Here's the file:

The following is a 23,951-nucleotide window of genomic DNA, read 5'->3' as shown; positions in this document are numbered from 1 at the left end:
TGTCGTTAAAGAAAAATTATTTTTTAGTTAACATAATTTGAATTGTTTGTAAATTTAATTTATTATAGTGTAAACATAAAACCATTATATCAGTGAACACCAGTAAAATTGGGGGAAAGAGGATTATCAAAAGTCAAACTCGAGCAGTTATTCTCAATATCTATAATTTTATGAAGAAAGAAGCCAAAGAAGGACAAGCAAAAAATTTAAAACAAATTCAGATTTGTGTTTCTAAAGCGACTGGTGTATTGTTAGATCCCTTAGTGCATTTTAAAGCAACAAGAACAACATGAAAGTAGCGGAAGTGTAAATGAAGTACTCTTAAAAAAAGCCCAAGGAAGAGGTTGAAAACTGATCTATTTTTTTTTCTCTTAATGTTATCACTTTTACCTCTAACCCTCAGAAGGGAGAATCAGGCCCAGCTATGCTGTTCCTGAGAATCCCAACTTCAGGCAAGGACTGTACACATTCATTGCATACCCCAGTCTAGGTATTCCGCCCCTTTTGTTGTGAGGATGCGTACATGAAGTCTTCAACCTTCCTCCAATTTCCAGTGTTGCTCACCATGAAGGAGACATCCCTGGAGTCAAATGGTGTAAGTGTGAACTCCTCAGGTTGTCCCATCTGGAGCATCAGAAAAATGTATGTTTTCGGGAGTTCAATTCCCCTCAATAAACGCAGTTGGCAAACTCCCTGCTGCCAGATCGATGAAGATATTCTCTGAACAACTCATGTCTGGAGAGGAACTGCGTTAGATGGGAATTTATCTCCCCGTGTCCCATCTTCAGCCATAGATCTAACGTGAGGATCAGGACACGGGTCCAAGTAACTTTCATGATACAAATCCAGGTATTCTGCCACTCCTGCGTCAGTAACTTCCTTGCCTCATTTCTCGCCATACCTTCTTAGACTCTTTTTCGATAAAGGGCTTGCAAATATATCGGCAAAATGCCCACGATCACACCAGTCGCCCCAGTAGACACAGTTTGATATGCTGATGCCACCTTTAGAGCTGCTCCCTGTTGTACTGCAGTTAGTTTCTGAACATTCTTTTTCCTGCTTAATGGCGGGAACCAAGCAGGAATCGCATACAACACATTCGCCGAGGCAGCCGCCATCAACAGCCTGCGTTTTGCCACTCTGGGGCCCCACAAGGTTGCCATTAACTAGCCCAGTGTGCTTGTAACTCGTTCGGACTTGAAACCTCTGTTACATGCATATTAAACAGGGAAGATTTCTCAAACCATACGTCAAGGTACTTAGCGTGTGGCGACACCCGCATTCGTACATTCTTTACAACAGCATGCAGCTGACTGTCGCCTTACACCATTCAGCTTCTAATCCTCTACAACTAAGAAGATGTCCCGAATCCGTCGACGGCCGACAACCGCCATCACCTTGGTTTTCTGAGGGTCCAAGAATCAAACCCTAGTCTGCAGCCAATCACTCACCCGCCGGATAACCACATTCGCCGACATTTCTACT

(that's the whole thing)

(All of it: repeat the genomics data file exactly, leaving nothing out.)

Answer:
The following is a 23,951-nucleotide window of genomic DNA, read 5'->3' as shown; positions in this document are numbered from 1 at the left end:
TGTCGTTAAAGAAAAATTATTTTTTAGTTAACATAATTTGAATTGTTTGTAAATTTAATTTATTATAGTGTAAACATAAAACCATTATATCAGTGAACACCAGTAAAATTGGGGGAAAGAGGATTATCAAAAGTCAAACTCGAGCAGTTATTCTCAATATCTATAATTTTATGAAGAAAGAAGCCAAAGAAGGACAAGCAAAAAATTTAAAACAAATTCAGATTTGTGTTTCTAAAGCGACTGGTGTATTGTTAGATCCCTTAGTGCATTTTAAAGCAACAAGAACAACATGAAAGTAGCGGAAGTGTAAATGAAGTACTCTTAAAAAAAGCCCAAGGAAGAGGTTGAAAACTGATCTATTTTTTTTTCTCTTAATGTTATCACTTTTACCTCTAACCCTCAGAAGGGAGAATCAGGCCCAGCTATGCTGTTCCTGAGAATCCCAACTTCAGGCAAGGACTGTACACATTCATTGCATACCCCAGTCTAGGTATTCCGCCCCTTTTGTTGTGAGGATGCGTACATGAAGTCTTCAACCTTCCTCCAATTTCCAGTGTTGCTCACCATGAAGGAGACATCCCTGGAGTCAAATGGTGTAAGTGTGAACTCCTCAGGTTGTCCCATCTGGAGCATCAGAAAAATGTATGTTTTCGGGAGTTCAATTCCCCTCAATAAACGCAGTTGGCAAACTCCCTGCTGCCAGATCGATGAAGATATTCTCTGAACAACTCATGTCTGGAGAGGAACTGCGTTAGATGGGAATTTATCTCCCCGTGTCCCATCTTCAGCCATAGATCTAACGTGAGGATCAGGACACGGGTCCAAGTAACTTTCATGATACAAATCCAGGTATTCTGCCACTCCTGCGTCAGTAACTTCCTTGCCTCATTTCTCGCCATACCTTCTTAGACTCTTTTTCGATAAAGGGCTTGCAAATATATCGGCAAAATGCCCACGATCACACCAGTCGCCCCAGTAGACACAGTTTGATATGCTGATGCCACCTTTAGAGCTGCTCCCTGTTGTACTGCAGTTAGTTTCTGAACATTCTTTTTCCTGCTTAATGGCGGGAACCAAGCAGGAATCGCATACAACACATTCGCCGAGGCAGCCGCCATCAACAGCCTGCGTTTTGCCACTCTGGGGCCCCACAAGGTTGCCATTAACTAGCCCAGTGTGCTTGTAACTCGTTCGGACTTGAAACCTCTGTTACATGCATATTAAACAGGGAAGATTTCTCAAACCATACGTCAAGGTACTTAGCGTGTGGCGACACCCGCATTCGTACATTCTTTACAACAGCATGCAGCTGACTGTCGCCTTACACCATTCAGCTTCTAATCCTCTACAACTAAGAAGATGTCCCGAATCCGTCGACGGCCGACAACCGCCATCACCTTGGTTTTCTGAGGGTCCAAGAATCAAACCCTAGTCTGCAGCCAATCACTCACCCGCCGGATAACCACATTCGCCGACATTTCTACT